Most religionists outside America have now abandoned creation science (creationism) to proclaim Intelligent Design, which on the face of it is more intellectually respectable. The theory of evolution, however, and simple observation show there’s no overall design, much less an intelligent one, in the universe.
Do You Really Know What You Know?
Most active humanists today probably admit to atheism, either saying we cannot prove there is a God and being called “negative atheists”, or saying we can prove there is no God and being called “positive atheists”. Some atheists still call themselves “agnostics”: a term invented by “Darwin’s bulldog”, Thomas Huxley, in 1869 and dominant in humanist circles for the next hundred years.
Huxley had been studying an ancient sect called Gnostics, which claimed to have secret knowledge of the universe (like many modern cults); that is, a spiritual theory of everything. They had forerunners in Pythagoras and a few other ancient Greek philosophers. Huxley was also struck by St Paul’s discovery of an altar “TO THE UNKNOWN GOD” (Acts 17:23), and he rebelled against the certainty with which many of his academic friends, scientists as well as theologians, espoused their contrary views. As a humanist, he disliked the ‘aggreiveness’ of secularism under Charles Bradlaugh and even for a time protested against the ‘narrow-mindedness’ of secularity (separation of Church and State). Objections to Agnosticism Towards the end of the 19th century, the dogmatism of both scientists and theologians tended to decline as scientific uncertainty and biblical criticism multiplied. At the same time, agnosticism itself became more dogmatic and ‘aggressive’. Originally it was ‘a-gnosticism’ (without gnosticism) and applied to all knowledge. Then it was confined to religion and signified theta’s no evidence for or against the existence of God. As such, it’s really the same as negative atheism. Gradually it advanced beyond saying we do not know of any God to asserting that we cannot know of any God. This is probably true, but was a far from modest proposition and more than Bradlaugh maintained.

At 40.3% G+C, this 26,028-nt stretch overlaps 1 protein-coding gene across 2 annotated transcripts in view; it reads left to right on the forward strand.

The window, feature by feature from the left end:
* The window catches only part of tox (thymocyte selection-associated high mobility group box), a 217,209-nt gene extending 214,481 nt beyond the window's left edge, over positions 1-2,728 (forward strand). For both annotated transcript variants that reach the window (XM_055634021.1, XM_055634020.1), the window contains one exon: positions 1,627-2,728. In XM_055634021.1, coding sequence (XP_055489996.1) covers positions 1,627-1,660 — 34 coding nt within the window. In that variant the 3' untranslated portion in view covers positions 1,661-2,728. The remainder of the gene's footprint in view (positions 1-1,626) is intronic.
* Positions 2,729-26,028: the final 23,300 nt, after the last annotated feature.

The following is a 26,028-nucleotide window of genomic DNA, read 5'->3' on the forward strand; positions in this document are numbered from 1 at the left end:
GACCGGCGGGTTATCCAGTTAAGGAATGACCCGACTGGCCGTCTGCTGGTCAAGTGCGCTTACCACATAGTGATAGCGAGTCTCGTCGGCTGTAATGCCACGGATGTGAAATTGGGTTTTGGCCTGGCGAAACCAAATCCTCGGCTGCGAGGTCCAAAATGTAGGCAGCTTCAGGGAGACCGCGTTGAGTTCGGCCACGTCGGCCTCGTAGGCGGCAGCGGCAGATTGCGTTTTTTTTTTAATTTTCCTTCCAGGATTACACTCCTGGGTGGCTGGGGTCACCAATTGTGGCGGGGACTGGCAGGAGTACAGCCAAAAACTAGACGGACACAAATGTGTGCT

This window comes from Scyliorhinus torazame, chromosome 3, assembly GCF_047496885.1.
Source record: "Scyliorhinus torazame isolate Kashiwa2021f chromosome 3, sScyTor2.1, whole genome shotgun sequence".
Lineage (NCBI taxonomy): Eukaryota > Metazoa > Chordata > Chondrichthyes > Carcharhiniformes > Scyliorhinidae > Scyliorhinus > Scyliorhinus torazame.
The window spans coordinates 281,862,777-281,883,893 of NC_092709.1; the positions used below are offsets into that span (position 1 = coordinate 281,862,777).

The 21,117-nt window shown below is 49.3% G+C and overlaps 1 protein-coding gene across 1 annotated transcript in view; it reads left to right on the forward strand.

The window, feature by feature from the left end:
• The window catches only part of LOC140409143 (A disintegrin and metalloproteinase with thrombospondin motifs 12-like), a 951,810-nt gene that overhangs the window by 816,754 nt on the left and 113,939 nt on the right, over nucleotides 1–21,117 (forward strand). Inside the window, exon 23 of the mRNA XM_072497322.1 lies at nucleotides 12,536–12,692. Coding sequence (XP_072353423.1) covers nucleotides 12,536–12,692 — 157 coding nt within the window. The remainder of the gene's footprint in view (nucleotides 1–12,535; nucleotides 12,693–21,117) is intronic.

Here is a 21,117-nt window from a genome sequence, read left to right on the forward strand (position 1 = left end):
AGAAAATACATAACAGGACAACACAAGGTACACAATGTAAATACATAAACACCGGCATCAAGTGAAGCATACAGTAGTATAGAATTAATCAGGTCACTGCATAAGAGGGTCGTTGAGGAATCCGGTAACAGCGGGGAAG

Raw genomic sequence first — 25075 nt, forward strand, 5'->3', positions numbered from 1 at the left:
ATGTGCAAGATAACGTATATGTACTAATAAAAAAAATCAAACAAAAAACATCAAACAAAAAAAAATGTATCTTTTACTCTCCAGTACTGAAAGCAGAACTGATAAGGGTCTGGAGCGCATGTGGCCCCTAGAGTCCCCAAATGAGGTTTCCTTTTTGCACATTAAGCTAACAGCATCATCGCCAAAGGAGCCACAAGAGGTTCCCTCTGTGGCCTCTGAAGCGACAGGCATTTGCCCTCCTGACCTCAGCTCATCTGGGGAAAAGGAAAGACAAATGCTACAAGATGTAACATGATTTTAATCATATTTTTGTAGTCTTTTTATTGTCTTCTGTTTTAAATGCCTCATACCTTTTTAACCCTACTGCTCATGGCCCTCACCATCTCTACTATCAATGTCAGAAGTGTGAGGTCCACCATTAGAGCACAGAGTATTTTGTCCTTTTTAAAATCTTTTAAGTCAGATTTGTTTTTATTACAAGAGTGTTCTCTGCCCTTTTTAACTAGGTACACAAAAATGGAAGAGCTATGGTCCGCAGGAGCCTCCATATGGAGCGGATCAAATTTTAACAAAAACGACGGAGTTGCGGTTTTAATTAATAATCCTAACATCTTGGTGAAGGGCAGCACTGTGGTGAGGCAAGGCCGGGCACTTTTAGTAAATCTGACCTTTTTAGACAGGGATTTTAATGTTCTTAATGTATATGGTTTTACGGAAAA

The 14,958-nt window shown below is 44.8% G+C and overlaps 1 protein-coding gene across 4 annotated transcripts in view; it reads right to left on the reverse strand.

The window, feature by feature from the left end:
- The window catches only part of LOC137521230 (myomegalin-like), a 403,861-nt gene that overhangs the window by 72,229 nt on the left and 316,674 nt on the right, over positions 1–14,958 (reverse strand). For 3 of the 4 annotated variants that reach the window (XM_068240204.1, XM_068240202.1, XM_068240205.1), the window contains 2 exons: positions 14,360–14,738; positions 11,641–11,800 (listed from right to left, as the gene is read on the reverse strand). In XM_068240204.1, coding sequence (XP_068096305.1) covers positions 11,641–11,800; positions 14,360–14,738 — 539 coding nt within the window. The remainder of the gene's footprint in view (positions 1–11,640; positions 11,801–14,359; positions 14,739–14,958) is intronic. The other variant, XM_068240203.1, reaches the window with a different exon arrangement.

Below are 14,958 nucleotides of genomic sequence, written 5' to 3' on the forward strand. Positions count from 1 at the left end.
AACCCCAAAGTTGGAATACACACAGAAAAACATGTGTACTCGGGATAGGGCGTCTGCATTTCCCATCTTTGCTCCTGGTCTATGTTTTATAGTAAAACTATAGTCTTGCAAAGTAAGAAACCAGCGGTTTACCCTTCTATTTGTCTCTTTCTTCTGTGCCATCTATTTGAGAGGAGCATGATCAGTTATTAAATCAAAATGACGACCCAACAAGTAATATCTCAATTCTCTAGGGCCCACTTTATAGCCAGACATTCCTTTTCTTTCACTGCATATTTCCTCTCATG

The theory of knowledge (epistemology) is the most important, hotly debated issue in modern philosophy, for it underlies all belief systems, morality and science. Agnosticism seems to undermine everything we know, or think we know. But how do we know that it’s true? In fact, there were both supporters of what would now be called agnosticism and objectors to it in the ancient world.
Anaxarchus said, “I know nothing and I am not even certain that I know nothing.” Lucretius put the same point more forcefully: “If nothing can be known then we cannot know that we know nothing.” Huxley himself wrote little about his own agnosticism and was thought to be agnostic about it. Certainly he didn’t believe in a theistic God who oversees human affairs. After some decades of always calling himself an agnostic, Berrand Russell announced that he was an atheist with respect to religion and agnostic about ultimate reality, or first and final causes; that is, postulated beginning and end of the universe. Probably most humanists today would agree.
Are Agnostics Sceptics?
In theory, agnostics and sceptics are identical in that both leg in with an ‘inquiry into’ the sources of knowledge and end with a view that there’s no absolute knowledge. Scepticism was elaborated by ancient Greek philosophers. It originally maintained that, as there are two sides to every question, we should permanently suspend judgement, or sit on the fence. Eventually Sceptics acknowledged there are day-to-day matters on which we do have to form an opinion, and the doctrine of probable or reasonable conclusion emerged. Agnostics came to a similar position.